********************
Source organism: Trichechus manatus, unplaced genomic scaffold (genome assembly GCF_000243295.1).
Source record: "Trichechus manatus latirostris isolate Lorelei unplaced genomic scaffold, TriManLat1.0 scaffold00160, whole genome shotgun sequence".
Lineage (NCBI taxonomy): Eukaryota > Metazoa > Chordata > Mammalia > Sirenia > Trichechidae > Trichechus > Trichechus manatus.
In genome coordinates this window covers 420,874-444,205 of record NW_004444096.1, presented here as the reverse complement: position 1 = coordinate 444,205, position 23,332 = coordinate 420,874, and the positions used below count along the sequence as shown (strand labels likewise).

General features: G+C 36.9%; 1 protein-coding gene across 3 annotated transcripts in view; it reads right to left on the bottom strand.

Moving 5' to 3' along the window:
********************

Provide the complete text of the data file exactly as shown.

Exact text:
Source organism: Trichechus manatus, unplaced genomic scaffold (genome assembly GCF_000243295.1).
Source record: "Trichechus manatus latirostris isolate Lorelei unplaced genomic scaffold, TriManLat1.0 scaffold00160, whole genome shotgun sequence".
Lineage (NCBI taxonomy): Eukaryota > Metazoa > Chordata > Mammalia > Sirenia > Trichechidae > Trichechus > Trichechus manatus.
In genome coordinates this window covers 420,874-444,205 of record NW_004444096.1, presented here as the reverse complement: position 1 = coordinate 444,205, position 23,332 = coordinate 420,874, and the positions used below count along the sequence as shown (strand labels likewise).

General features: G+C 36.9%; 1 protein-coding gene across 3 annotated transcripts in view; it reads right to left on the bottom strand.

Moving 5' to 3' along the window: